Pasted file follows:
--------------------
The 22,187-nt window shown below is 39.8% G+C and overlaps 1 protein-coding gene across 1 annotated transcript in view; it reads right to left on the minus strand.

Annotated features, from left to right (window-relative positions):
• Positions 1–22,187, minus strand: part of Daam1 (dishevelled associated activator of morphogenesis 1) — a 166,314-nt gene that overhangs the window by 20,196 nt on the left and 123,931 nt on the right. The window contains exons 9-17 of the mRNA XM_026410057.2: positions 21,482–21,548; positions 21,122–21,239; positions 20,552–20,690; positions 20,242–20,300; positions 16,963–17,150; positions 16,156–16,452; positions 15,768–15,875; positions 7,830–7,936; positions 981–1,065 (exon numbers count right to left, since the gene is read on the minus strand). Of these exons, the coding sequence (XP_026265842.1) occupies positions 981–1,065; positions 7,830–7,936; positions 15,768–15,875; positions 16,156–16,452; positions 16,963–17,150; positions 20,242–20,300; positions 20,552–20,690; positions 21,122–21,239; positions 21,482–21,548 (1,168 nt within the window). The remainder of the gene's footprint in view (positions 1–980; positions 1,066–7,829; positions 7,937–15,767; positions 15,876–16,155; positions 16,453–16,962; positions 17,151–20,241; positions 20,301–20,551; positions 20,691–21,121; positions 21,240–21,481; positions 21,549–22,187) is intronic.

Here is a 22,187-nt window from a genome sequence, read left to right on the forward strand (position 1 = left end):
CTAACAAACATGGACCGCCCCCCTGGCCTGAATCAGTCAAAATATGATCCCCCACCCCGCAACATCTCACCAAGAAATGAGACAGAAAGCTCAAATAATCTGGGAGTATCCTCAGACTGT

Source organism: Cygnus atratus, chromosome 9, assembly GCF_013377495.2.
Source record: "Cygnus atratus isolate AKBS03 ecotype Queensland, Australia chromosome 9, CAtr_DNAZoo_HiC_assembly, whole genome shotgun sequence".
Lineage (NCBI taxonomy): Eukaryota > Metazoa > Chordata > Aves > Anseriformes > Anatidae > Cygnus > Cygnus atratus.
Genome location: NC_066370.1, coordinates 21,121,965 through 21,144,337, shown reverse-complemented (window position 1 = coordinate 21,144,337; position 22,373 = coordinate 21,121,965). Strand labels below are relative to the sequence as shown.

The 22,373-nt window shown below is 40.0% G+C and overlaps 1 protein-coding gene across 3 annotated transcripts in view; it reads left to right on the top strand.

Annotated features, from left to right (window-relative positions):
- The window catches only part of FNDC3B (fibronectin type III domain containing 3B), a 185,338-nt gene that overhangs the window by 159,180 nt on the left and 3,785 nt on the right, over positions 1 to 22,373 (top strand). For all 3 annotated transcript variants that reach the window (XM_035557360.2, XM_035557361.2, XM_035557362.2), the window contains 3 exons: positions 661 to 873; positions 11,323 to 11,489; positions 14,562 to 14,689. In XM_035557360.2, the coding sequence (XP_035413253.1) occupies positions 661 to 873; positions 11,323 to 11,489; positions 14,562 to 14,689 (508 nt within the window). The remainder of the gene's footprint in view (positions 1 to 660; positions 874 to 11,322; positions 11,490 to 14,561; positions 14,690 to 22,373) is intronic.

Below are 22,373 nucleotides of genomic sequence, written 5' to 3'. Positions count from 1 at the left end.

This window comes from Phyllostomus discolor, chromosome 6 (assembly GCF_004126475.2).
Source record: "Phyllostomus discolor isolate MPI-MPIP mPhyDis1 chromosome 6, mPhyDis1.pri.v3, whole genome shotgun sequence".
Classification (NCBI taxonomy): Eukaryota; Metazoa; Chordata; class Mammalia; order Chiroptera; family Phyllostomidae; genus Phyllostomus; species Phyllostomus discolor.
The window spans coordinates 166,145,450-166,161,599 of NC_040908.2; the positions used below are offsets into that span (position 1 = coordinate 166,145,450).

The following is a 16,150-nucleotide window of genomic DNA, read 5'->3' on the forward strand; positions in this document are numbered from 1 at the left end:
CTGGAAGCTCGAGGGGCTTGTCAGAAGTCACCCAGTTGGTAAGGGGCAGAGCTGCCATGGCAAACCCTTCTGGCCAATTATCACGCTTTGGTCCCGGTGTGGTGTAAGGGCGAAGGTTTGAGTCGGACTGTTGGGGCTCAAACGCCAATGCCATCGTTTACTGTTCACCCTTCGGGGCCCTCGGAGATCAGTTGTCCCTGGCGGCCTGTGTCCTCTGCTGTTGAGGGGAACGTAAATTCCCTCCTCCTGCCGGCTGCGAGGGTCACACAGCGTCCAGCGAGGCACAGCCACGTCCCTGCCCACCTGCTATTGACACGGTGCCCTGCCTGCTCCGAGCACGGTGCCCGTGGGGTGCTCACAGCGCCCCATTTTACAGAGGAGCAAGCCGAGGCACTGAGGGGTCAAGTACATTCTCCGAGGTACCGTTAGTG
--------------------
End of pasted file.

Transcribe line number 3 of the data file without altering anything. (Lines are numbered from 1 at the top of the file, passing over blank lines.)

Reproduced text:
• Positions 1–22,187, minus strand: part of Daam1 (dishevelled associated activator of morphogenesis 1) — a 166,314-nt gene that overhangs the window by 20,196 nt on the left and 123,931 nt on the right. The window contains exons 9-17 of the mRNA XM_026410057.2: positions 21,482–21,548; positions 21,122–21,239; positions 20,552–20,690; positions 20,242–20,300; positions 16,963–17,150; positions 16,156–16,452; positions 15,768–15,875; positions 7,830–7,936; positions 981–1,065 (exon numbers count right to left, since the gene is read on the minus strand). Of these exons, the coding sequence (XP_026265842.1) occupies positions 981–1,065; positions 7,830–7,936; positions 15,768–15,875; positions 16,156–16,452; positions 16,963–17,150; positions 20,242–20,300; positions 20,552–20,690; positions 21,122–21,239; positions 21,482–21,548 (1,168 nt within the window). The remainder of the gene's footprint in view (positions 1–980; positions 1,066–7,829; positions 7,937–15,767; positions 15,876–16,155; positions 16,453–16,962; positions 17,151–20,241; positions 20,301–20,551; positions 20,691–21,121; positions 21,240–21,481; positions 21,549–22,187) is intronic.